Pad Thai with just the right balance of sour, sweet and salty. Adapted from the long out of print Thai Home-Cooking from Kamolmal’s Kitchen (Plume)
¼ lb dried rice noodles (flat ones not “rice sticks”)
2 T fish sauce (I use
3 T sugar
3 T white vinegar
½ t paprika*
4 T peanut or other vegetable oil (not olive oil)
1 T or more finely chopped garlic
4 oz. or more protein (optional): shrimp, chicken or tofu
4 fat green onions sliced on the bias into 2” lengths, including some green
½ lb bean sprouts
Cilantro leaves (for garnish)
Finely chopped unsalted peanut (for garnish)
Lime wedges (for garnish)
Chili pepper flakes (for garnish)
Method: Soak noodles in hot (not boiling water) until they are flexible but not limp, about 15 minutes, then drain and set aside. This is a critical step: if you oversoak your noodles here, you will end up with mushy pad thai. Don’t do it.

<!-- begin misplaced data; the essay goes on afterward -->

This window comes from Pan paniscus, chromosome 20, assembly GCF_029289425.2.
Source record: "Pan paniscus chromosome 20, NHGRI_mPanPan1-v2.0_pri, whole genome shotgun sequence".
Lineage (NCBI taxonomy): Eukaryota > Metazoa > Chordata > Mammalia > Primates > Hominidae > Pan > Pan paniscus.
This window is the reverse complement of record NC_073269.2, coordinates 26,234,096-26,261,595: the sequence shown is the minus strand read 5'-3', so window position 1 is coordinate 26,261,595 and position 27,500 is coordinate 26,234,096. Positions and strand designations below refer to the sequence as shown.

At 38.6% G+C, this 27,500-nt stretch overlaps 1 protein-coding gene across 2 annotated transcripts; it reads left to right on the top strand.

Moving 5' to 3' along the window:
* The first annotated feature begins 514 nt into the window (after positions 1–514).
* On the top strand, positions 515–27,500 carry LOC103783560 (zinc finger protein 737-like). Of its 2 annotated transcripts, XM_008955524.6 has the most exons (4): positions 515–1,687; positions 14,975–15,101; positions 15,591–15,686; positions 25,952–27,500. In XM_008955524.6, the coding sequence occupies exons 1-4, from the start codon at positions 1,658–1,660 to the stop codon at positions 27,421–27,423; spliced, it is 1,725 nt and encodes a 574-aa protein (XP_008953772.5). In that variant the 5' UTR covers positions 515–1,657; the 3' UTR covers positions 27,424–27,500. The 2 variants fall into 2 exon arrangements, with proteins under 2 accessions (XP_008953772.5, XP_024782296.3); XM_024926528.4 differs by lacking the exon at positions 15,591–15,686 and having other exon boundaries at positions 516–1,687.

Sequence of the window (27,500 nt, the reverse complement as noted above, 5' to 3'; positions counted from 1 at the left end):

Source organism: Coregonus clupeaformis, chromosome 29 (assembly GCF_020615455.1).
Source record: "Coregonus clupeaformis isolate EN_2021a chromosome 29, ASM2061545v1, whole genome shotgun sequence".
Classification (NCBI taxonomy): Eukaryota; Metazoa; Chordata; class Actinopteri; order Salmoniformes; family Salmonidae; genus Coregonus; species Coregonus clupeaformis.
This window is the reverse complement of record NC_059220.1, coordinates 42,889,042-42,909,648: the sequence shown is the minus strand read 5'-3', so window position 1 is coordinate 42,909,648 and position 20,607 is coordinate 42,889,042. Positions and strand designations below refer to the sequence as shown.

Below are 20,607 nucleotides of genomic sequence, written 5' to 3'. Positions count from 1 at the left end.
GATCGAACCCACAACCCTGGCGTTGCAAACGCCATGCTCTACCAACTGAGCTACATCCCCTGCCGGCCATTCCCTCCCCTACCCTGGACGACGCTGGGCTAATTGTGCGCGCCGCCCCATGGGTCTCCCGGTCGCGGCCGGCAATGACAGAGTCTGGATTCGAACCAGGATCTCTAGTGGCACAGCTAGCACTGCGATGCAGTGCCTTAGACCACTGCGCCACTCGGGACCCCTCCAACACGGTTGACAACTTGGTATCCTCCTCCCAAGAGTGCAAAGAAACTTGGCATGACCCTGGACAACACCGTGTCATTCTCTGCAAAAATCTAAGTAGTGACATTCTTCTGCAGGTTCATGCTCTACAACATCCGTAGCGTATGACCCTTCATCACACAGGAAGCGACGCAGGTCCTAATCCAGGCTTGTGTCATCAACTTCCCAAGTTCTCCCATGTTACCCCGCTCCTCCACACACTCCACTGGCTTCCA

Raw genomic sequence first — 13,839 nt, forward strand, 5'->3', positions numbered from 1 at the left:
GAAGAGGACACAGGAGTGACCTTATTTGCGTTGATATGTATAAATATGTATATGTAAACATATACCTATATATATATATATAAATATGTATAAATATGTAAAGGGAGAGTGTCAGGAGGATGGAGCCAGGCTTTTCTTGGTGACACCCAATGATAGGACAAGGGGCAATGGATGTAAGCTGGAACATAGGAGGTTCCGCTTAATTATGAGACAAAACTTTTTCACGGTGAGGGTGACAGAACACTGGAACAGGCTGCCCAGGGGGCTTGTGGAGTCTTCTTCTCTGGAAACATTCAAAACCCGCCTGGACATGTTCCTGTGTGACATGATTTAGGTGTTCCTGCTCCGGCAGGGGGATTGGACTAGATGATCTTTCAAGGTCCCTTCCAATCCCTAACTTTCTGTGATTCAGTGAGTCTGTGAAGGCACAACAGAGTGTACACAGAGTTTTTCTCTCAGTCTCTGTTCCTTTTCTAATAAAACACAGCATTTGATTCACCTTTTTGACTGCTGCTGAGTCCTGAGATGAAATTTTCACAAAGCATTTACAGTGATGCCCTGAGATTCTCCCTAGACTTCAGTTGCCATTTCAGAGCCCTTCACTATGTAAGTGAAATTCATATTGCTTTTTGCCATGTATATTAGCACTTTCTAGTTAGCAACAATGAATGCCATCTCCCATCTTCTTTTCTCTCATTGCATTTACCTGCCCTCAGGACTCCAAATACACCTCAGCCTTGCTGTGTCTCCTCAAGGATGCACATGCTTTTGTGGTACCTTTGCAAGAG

Mix fish sauce, sugar, vinegar and paprika in a jar or cup till dried ingredients are dissolved.
Heat oil in wok until very hot; add garlic which should brown quickly without burning. Add optional protein and stir-fry till barely done. Add green onions. Add noodles and flip a few times to coat with oil. Add sauce liquid and boil until sauce has been absorbed by the noodles. (If they are still crispy after all the liquid is gone, add a bit more water.)
Add bean sprouts and toss in the noodles briefly; the heat of the dish will cook the sprouts. Serve with a garnish of pepper flakes, lime, cilantro and ground peanut.
Serves 2 as an entrée, or 4 as a side dish
- You can substitute tamarind, which is the traditional tart ingredient but a little more work. Pour 1/2 c hot water over 1/4 c chunk of “seeded” (it isn’t) tamarind and allow to soften and cool for a few minutes. Rub the tamarind between your fingers and remove seeds and large pieces of pulp. You’ll end up with about 1/4 c of tamarind gravy which should be added at the same time as the vinegar/sugar/fish sauce mixture.
THIS RECIPE HAS BEEN UPDATED as of 10/13; I realized I wasn’t using enough oil initially to separate the noodles.